Smart Money Mom

How to use the cash envelope system without cash

The cash envelope budget system is one of the simplest forms of budgeting you can do, but if you don’t use cash, you might think you’re not able to use it. That isn’t necessarily true, but it does take a little bit of moving things around and some self-control to use the envelope system budget without cash, but once you get the hang of it, you’ll find it’s actually quite easy to do.

I talked about how much I LOVE the Cash envelope system a couple of years ago. However, you know what? Times change! At the time cash was the best way for us… however, I have upgraded just a little 🙂

The basic premise behind this budgeting system is that you create an envelope for each of your budgeted expenses. You then write the amount you are budgeted onto the envelope and spend only from that envelope for that budget category. Take your grocery budget, for instance, if you are normally spending $100 each month on groceries, your grocery envelope would only be funded with $100.00. As you are spending on groceries throughout the month, you’ll only spend from that envelope. Once the budgeted money is gone, you’re done buying food for the month.

Pretty simple to do monthly budgeting, huh?

The issue with this system is that it pretty much leaves anyone paying with a debit card for a lot of things out of the loop unless we get creative.

To use the envelope system when you pay primarily with your debit card or with checks, sit down and create your envelopes as you normally would. Make sure to account for every expense that you spend money on, both personal and any business expenses. On each envelope, leave room on the front (and possibly the back too depending on how often you spend money in that area) for you to write down expenses. Now, “fund” your envelope categories with the respective amounts of money. In other words, write the amount that you have budgeted for that budget category on the envelope somewhere. That amount just became the only money you can pay on that budget category.

As you spend money throughout the month, write what you spent and why you spent it on the front of your envelope. Since you’re not dealing with physical cash, you’ll also need to subtract the cost of the expense from the amount you started with to create a running budget. Once you exhaust budgeting for that category, stop spending money on it.

Just like when you budget this way using cash, make sure you don’t fall into the trap of moving money from one budget to another to accommodate overspending when using this system. That only leads to finding yourself in a budget hole that can be very hard to dig out of.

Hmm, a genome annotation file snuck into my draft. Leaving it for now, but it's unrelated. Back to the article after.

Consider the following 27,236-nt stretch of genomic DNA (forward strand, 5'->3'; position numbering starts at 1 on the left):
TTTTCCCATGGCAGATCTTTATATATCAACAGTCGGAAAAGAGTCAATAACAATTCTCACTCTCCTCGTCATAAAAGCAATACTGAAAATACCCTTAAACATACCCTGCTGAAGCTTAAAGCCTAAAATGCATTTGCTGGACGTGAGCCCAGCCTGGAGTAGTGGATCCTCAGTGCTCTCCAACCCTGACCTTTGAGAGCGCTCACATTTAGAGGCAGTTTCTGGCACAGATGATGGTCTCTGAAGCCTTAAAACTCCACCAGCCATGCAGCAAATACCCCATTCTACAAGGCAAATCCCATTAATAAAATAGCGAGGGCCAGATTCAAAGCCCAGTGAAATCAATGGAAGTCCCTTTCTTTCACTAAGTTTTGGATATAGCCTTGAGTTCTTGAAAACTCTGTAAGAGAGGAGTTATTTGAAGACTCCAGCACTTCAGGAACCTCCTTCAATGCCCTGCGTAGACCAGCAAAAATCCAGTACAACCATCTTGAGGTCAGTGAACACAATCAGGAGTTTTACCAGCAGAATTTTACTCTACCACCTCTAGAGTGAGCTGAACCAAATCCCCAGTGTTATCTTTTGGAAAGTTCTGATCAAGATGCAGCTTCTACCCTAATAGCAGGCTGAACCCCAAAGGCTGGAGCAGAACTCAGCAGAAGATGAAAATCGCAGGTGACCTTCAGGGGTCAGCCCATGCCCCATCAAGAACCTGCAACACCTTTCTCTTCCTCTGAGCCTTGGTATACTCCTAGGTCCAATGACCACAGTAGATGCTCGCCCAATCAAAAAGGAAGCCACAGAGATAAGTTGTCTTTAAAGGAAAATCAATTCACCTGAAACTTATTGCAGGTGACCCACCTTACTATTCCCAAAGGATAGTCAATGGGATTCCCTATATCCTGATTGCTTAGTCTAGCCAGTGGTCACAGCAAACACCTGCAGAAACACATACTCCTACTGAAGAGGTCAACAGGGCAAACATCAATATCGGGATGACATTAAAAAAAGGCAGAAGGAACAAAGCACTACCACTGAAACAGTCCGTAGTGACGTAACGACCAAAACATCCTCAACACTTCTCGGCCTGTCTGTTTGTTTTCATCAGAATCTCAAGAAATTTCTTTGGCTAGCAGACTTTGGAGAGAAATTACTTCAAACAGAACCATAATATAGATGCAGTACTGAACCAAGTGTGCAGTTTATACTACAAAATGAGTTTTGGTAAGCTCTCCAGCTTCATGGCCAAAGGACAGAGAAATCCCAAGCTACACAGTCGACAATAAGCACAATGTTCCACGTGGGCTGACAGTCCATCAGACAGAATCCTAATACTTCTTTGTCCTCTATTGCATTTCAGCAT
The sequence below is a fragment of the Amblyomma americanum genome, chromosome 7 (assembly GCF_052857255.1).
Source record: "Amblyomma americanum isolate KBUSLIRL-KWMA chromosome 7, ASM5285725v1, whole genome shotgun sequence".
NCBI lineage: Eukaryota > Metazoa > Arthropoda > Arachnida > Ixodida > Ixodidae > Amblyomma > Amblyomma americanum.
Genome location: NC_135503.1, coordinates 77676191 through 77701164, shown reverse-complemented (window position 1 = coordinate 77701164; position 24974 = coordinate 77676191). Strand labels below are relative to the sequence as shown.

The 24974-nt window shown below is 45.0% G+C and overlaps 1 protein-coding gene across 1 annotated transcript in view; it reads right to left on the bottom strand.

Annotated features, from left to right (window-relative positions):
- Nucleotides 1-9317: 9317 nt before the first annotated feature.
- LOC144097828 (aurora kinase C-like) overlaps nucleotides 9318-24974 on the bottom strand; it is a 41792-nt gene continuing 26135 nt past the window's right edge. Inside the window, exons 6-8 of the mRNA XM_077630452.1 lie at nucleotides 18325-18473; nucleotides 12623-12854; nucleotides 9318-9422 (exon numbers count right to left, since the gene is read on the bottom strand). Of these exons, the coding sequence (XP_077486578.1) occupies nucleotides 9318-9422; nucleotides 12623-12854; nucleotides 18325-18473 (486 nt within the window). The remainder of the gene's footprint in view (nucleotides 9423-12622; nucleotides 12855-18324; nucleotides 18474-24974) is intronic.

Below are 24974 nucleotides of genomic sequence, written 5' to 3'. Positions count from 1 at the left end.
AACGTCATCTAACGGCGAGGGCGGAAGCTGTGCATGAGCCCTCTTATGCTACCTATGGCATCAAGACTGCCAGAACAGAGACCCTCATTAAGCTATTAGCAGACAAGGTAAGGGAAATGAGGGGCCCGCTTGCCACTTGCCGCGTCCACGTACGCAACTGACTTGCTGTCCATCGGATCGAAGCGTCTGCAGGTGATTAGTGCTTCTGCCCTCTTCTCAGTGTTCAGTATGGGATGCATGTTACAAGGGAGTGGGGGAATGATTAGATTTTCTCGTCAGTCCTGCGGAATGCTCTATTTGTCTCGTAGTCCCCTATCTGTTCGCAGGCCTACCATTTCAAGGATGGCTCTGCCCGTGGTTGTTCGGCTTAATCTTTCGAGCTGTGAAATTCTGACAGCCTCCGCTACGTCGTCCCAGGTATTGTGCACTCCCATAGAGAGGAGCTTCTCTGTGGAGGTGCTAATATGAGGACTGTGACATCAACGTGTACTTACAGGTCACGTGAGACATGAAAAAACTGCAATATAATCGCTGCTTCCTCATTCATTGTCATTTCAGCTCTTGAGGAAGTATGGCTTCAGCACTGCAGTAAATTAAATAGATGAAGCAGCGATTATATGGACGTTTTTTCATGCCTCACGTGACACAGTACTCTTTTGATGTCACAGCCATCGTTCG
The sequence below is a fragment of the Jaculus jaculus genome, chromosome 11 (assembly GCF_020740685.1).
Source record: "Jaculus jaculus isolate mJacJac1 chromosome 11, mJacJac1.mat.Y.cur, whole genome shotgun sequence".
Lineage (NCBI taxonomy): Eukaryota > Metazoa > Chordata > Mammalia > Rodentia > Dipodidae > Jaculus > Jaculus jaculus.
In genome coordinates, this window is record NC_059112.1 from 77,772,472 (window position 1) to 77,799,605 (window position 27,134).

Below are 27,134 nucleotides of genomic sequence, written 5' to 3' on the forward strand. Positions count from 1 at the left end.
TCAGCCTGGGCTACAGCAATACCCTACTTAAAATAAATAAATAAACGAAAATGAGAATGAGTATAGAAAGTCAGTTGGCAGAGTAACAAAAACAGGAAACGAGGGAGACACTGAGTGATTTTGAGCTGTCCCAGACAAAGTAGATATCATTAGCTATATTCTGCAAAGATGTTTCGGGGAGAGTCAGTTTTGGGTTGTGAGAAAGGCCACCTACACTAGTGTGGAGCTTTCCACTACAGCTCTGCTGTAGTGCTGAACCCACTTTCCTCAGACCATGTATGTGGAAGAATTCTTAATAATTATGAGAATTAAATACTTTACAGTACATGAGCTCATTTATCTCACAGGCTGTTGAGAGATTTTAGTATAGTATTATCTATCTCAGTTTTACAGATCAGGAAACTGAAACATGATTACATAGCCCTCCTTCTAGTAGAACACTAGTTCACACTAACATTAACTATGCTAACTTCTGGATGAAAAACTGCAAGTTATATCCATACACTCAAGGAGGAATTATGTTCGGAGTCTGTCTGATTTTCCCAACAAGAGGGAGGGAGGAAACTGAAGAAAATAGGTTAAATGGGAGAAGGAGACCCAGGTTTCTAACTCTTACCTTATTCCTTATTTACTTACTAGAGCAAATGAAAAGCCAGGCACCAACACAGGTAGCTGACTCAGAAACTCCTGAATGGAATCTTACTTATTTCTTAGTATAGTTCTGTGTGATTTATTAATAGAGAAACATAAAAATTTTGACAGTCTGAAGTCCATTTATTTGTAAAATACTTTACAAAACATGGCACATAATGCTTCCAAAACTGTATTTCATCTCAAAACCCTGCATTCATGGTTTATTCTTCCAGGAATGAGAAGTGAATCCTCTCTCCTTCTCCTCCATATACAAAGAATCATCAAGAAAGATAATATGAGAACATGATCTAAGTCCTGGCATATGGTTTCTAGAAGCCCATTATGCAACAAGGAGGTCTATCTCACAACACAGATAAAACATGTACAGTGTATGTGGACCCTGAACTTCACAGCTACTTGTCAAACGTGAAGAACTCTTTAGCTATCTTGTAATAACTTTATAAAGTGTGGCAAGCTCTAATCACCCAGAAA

If you don’t want to use an actual envelope system without cash, set up a mock system with a spreadsheet. Give each budgeted category a separate sheet and have one column be the total amount budgeted and keep a general running tally of when you spend money for that category. Formulate the cell categories to auto subtract money from your total and it will automatically update your remaining budget left. (If you aren’t sure how to formulate a cell, a quick Google search will provide plenty of very easy to follow walkthroughs.)

No matter how you choose to make a payment, you absolutely can use the cash envelope system without cash. If you’ve been wanting to try it, but haven’t yet, go on and give it a try using one of the methods in this post. You really have nothing to lose by doing so!

I’d love to hear if you already do this! How does the envelope system work for you?


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  • Josie, thanks for this great post. I think you may convince me to use this envelope system next month. I had to laugh when I saw the “husband allowance” envelope and imagined how that would work in my house. But, on the bright side, he’s picked up a lot of my frugal ways over the years 🙂 And also the first groceries envelope reads “including any toiletries…then the envelope down the page reads… “and beer” so funny.! The beer budget has to go somewhere, right?

  • I use this same method but instead of actual paper envelopes, I found an excellent smartphone app called goodbudget that functions the same way. You can create up to 10 virtual envelopes with the free version, which was plenty for me. There is a paid version (not sure of the fee, but don’t think it’s much) if you need more envelopes or want some other added features. The free version does everything I need and I love it, because I can check my envelope balances on my phone BEFORE I make a purchase. I always try to immediately record an expense. Lol, I’m one of those ladies that sits at the gas pump too long because I’m entering my gas expense into my envelope system… But hey, it keeps me on budget!

    Check it out here and see what you think!

  • I use an app called good budget. Everything is logged in at time of purchase and keeps track of what’s left in envelopes. But you don’t have to use actual envelopes. Great app! You get 10 envelopes for free. There is a fee for more envelopes but we’ll worth the money if needed.